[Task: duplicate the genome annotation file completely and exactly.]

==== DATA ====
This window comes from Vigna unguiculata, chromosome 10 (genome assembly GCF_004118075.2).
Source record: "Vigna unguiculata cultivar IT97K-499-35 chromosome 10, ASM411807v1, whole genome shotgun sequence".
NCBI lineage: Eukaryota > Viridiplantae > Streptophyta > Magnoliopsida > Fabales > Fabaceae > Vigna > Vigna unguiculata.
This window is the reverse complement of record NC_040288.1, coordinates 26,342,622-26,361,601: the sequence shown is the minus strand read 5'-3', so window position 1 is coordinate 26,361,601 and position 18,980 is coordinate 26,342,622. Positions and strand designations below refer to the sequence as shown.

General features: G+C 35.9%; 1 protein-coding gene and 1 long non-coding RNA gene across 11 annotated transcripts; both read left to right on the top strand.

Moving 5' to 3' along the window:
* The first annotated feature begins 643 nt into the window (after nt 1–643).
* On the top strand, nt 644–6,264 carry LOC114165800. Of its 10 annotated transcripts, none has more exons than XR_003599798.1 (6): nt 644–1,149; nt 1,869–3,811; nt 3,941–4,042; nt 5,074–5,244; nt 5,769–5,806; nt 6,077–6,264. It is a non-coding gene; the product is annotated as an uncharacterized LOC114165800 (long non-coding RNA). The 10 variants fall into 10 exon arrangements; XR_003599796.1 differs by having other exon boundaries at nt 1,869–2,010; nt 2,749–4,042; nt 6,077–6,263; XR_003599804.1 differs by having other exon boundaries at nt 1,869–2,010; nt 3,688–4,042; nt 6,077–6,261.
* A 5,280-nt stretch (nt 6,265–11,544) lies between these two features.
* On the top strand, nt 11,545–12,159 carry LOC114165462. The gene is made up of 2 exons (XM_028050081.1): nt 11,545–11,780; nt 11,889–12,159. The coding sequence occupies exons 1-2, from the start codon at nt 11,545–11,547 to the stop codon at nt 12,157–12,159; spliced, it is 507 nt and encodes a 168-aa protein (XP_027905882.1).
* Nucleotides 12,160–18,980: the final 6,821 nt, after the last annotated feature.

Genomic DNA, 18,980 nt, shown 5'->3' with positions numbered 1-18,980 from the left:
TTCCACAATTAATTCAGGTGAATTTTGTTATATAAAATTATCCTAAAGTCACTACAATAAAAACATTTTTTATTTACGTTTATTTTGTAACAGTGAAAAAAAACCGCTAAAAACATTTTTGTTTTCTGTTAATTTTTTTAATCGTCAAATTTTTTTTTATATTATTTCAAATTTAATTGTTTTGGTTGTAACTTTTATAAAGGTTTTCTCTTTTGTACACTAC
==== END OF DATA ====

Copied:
This window comes from Vigna unguiculata, chromosome 10 (genome assembly GCF_004118075.2).
Source record: "Vigna unguiculata cultivar IT97K-499-35 chromosome 10, ASM411807v1, whole genome shotgun sequence".
NCBI lineage: Eukaryota > Viridiplantae > Streptophyta > Magnoliopsida > Fabales > Fabaceae > Vigna > Vigna unguiculata.
This window is the reverse complement of record NC_040288.1, coordinates 26,342,622-26,361,601: the sequence shown is the minus strand read 5'-3', so window position 1 is coordinate 26,361,601 and position 18,980 is coordinate 26,342,622. Positions and strand designations below refer to the sequence as shown.

General features: G+C 35.9%; 1 protein-coding gene and 1 long non-coding RNA gene across 11 annotated transcripts; both read left to right on the top strand.

Moving 5' to 3' along the window:
* The first annotated feature begins 643 nt into the window (after nt 1–643).
* On the top strand, nt 644–6,264 carry LOC114165800. Of its 10 annotated transcripts, none has more exons than XR_003599798.1 (6): nt 644–1,149; nt 1,869–3,811; nt 3,941–4,042; nt 5,074–5,244; nt 5,769–5,806; nt 6,077–6,264. It is a non-coding gene; the product is annotated as an uncharacterized LOC114165800 (long non-coding RNA). The 10 variants fall into 10 exon arrangements; XR_003599796.1 differs by having other exon boundaries at nt 1,869–2,010; nt 2,749–4,042; nt 6,077–6,263; XR_003599804.1 differs by having other exon boundaries at nt 1,869–2,010; nt 3,688–4,042; nt 6,077–6,261.
* A 5,280-nt stretch (nt 6,265–11,544) lies between these two features.
* On the top strand, nt 11,545–12,159 carry LOC114165462. The gene is made up of 2 exons (XM_028050081.1): nt 11,545–11,780; nt 11,889–12,159. The coding sequence occupies exons 1-2, from the start codon at nt 11,545–11,547 to the stop codon at nt 12,157–12,159; spliced, it is 507 nt and encodes a 168-aa protein (XP_027905882.1).
* Nucleotides 12,160–18,980: the final 6,821 nt, after the last annotated feature.

Genomic DNA, 18,980 nt, shown 5'->3' with positions numbered 1-18,980 from the left:
TTCCACAATTAATTCAGGTGAATTTTGTTATATAAAATTATCCTAAAGTCACTACAATAAAAACATTTTTTATTTACGTTTATTTTGTAACAGTGAAAAAAAACCGCTAAAAACATTTTTGTTTTCTGTTAATTTTTTTAATCGTCAAATTTTTTTTTATATTATTTCAAATTTAATTGTTTTGGTTGTAACTTTTATAAAGGTTTTCTCTTTTGTACACTAC